After Duane Allman died in a motorcycle accident in 1971, Betts became the band’s de facto guitarist and frontman, a role with which he was not always comfortable. Featuring “Ramblin’ Man” and “Jessica” – the latter named after Betts’ daughter – the group’s 1973 album, Siblings, an album that shifted to pop. Betts’ 1974 solo album, Road call – one of Allmans’ best spin-off projects – incorporated country, jazz, bluegrass and gospel.

The Allmans’ connection to Jimmy Carter, whose 1976 presidential campaign they supported through benefit concerts, also applied to Betts personally. “I remember going to a jazz concert at the White House (1978),” Betts said. rolling stone Last year. “Of course I showed up and left my damn ID at home. But the Marines said, “Oh, go ahead.” They knew me very well and knew I wasn’t going to do any harm. Jimmy was walking around the premises and someone said to me, “Go talk to him,” but I didn’t want to disturb him. Then I went to use the men’s room at the White House and as I was coming out I passed Jimmy with a group of people and he said to me, “Ladies and gentlemen, this is Dickey Betts, one of the best songwriters of the moment.’ It just floored me.

But after Gregg testified in a drug trial involving a group employee, which infuriated Betts, the Allman Brothers group collapsed for the first time. Betts recorded two albums with his own band, Great Southern, which did not replicate Allmans’ success. In 1979, the Allman Brothers regrouped, disbanded again a few years later, and reunited again in 1989.

In the ’90s, the Allmans experienced a musical and professional renaissance, and Betts became the driving force, especially after Gregg’s mid-decade relapse. But Betts could also be moody and unstable; in 1976 he was arrested for drinking and clashing with police. This side of him took over; in 1993, he was arrested in Saratoga Springs, New York, after fighting with cops, and his drinking led to fights with band members and missed concerts. In 2000, he separated from the Allmans. Betts always insisted he was fired, while drummer John Lee “Jaimoe” Johnson said rolling stone in 2017, Betts resigned. “Dickey was always a guy who was – I don’t want to say troubled, but he was kind of a loner,” Allmans manager Bert Holman said. RS in 2017. “More separated than the rest of the guys.”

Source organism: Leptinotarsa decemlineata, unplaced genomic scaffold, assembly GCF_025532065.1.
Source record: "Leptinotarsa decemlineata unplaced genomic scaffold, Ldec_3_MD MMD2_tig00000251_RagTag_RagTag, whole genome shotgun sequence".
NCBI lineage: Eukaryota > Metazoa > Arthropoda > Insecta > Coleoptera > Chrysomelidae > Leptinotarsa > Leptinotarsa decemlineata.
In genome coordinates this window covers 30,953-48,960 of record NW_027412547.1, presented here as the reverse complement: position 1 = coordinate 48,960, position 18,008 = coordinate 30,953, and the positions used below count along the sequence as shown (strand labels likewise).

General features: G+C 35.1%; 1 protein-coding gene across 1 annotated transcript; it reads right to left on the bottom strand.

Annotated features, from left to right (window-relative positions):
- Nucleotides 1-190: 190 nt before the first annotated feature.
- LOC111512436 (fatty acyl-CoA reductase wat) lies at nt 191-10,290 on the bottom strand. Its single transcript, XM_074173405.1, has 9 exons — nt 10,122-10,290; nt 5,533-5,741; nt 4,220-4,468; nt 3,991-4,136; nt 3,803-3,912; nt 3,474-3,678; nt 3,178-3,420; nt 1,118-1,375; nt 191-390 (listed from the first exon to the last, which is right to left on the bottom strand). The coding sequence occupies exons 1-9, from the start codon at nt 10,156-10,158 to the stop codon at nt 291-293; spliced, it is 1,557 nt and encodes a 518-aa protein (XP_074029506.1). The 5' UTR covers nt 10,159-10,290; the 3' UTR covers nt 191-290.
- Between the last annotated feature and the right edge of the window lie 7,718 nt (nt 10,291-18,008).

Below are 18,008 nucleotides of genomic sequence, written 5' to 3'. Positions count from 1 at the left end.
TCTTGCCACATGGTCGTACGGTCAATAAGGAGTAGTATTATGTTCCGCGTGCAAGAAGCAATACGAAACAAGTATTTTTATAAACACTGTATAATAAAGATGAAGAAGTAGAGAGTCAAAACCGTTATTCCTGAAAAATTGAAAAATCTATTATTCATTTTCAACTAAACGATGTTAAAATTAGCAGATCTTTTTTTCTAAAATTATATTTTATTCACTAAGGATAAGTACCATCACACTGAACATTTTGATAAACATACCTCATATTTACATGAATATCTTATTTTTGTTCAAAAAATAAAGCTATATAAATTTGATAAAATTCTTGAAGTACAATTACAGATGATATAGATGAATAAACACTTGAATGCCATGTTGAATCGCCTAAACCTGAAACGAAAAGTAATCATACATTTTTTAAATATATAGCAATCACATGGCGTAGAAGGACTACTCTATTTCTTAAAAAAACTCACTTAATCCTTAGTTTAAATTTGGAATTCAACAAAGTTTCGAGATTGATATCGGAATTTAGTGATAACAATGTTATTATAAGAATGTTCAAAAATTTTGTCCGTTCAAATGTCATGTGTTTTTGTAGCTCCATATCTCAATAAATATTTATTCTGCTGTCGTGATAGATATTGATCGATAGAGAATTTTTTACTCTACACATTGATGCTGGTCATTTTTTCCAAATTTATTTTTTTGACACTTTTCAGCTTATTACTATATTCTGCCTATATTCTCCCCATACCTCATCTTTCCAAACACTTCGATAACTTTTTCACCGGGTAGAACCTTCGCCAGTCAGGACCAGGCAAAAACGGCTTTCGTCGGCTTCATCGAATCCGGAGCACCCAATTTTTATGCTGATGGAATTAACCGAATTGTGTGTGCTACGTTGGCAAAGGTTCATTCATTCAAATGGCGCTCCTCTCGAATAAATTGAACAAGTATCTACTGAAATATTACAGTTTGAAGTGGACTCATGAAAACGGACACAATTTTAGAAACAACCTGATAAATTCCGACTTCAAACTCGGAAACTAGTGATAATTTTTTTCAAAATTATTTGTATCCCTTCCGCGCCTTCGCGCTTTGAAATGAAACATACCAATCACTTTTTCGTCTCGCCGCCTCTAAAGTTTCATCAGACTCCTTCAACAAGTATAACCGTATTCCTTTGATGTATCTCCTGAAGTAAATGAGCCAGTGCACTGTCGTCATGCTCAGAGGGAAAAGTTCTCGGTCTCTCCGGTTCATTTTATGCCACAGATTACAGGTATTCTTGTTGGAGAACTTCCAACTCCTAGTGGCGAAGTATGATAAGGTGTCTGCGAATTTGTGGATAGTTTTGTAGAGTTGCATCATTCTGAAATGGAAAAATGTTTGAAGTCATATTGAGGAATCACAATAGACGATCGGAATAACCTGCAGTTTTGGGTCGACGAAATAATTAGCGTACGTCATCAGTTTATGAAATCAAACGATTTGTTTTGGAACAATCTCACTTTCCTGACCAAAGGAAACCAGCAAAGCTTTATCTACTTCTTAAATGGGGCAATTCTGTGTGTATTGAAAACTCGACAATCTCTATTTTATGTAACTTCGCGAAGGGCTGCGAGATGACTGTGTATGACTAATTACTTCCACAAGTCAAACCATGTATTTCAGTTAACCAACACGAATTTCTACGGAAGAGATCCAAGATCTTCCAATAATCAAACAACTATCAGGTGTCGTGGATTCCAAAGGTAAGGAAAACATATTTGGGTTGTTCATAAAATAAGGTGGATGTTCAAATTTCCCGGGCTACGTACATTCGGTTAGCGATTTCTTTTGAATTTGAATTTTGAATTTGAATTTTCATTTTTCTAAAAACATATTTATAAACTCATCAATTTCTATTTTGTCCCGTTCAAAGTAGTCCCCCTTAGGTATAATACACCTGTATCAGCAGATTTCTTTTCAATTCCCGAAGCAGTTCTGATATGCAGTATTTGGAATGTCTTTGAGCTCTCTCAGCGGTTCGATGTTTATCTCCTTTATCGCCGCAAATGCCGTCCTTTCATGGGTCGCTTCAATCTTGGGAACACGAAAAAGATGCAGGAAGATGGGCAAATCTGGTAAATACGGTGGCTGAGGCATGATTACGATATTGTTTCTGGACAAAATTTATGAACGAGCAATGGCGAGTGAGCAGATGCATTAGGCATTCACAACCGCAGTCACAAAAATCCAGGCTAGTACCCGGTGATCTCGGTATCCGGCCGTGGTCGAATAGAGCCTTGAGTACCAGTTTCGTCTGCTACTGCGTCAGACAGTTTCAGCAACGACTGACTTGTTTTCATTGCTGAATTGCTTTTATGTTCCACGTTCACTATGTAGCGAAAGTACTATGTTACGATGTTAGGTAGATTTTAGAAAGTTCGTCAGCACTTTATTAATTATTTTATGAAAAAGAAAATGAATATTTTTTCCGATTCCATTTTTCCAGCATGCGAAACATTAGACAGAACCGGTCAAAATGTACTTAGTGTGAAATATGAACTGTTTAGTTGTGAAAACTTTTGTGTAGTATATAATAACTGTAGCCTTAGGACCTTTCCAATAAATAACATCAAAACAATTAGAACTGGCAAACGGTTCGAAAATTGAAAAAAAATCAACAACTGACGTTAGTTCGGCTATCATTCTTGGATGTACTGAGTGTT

Although his falling out with the Allmans left a bitter taste in his mouth for years, Betts said RS that in the end, he fondly remembers the decades spent with them. “I would have done something,” he said. “I would have worked for someone in landscaping. I was very pragmatic and hardworking. But it wouldn’t have been as nice as what happened when I met this group of guys.

For much of the 2000s, Betts attempted to revive his own career and music, although he was again overshadowed by the Allman Brothers Band, which continued without him (along with guitarist Warren Haynes and Derek Trucks). In 2014, Betts quietly announced his retirement and said rolling stone in 2017, he decided to stop recording music.


Despite the turmoil within the Allman Brothers Band, Betts said he and Gregg spoke just before Allman’s death in 2017. After Allman’s death — and after Betts spoke about his retirement — he was convinced to get back on the road in 2018, with his own son. (also named Duane) joins his group. However, in August of that year, Betts suffered and then recovered from a mild stroke. Last December, Betts attended an 80th birthday concert in his honor by the Allman Betts Family Revival band, near Betts’ longtime home in Florida.

In 2017, Betts looked back on his life with no regrets, recounting rolling stone: “I’ve had a good life and I have nothing to complain about,” he says. “If I could do it again, I don’t know what I could do to make things different. There are trials that I probably could have handled better. But then what? You have to go out there, fight and do the best you can with your time.

Leave a Reply

Your email address will not be published. Required fields are marked *